With “Tools”, we look at costumes and props. While brief, the show brings some good information.

Next comes Drawing a Picture, a three-minute, 36-second reel with notes from Bautista, Groff, Shyamalan, Marshall, Duncan, and storyboard artist Brick Mason.

“Picture” looks at planning, preparation and storyboards. Here we find some insights but most of the reel just praises Shyamalan.

Kristen Cui Shines a Light lasts three minutes, 46 seconds and brings info from Groff, Aldridge, Shyamalan, actor Kristen Cui

As expected, “Light” tells us about the work of the movie’s child actor. A few decent thoughts emerge.

Four Deleted Scenes occupy a total of five minutes, 35 seconds. Two show more Andrew/Eric backstory, and a third lets us see a little of the happy family pre-invasion.

Finally, we get a little more exposition from Leonard. None seem important – and I’m glad we lost the one that asked us to swallow 37-year-old Groff as a college student.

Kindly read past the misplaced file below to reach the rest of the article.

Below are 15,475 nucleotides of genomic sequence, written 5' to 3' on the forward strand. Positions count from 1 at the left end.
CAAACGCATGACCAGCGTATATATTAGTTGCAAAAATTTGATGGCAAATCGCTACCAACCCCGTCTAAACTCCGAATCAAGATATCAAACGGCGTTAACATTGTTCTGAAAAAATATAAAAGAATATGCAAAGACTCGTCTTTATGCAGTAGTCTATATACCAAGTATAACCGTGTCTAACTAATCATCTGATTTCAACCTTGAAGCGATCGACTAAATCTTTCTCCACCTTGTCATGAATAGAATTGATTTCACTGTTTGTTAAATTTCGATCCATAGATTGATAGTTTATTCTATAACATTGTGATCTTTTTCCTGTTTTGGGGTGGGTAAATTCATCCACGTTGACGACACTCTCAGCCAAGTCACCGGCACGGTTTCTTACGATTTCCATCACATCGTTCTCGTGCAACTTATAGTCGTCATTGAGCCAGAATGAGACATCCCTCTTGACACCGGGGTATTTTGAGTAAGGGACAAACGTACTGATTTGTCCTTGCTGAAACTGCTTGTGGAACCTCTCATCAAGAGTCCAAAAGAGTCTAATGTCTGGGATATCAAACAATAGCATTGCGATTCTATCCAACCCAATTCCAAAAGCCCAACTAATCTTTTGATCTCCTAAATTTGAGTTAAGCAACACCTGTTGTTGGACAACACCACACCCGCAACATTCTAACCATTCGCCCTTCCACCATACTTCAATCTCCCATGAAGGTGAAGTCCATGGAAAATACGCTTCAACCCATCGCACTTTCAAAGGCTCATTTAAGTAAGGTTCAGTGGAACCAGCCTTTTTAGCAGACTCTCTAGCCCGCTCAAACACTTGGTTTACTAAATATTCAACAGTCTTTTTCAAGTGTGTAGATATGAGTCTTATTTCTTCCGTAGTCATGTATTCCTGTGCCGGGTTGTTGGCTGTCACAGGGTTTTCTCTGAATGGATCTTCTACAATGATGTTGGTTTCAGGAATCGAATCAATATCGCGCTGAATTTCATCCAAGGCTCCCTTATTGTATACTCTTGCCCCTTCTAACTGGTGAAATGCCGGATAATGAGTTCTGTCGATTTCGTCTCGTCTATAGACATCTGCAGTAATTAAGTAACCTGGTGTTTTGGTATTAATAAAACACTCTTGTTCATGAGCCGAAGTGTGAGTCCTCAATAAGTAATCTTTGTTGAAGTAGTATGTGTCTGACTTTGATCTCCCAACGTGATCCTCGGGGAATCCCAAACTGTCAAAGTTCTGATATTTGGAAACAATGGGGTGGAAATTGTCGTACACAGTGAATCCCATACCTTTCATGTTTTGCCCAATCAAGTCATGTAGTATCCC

Finally, we get Chowblaster Infomercial – Extended. It goes for one minute, 10 seconds and shows the TV ad glimpsed in the movie. It’s fun in an “Easter egg” way.

Like many M. Night Shyamalan films, Knock at the Cabin comes with an intriguing premise. Also like many M. Night Shyamalan films, this one revolves too much around plot twists and gimmicks and too little on strong characters and narrative development. The Blu-ray boasts solid picture and audio but bonus materials seem mediocre. This turns into a disappointing flick.

Viewer Film Ratings: 2 Stars Number of Votes: 2
0 3: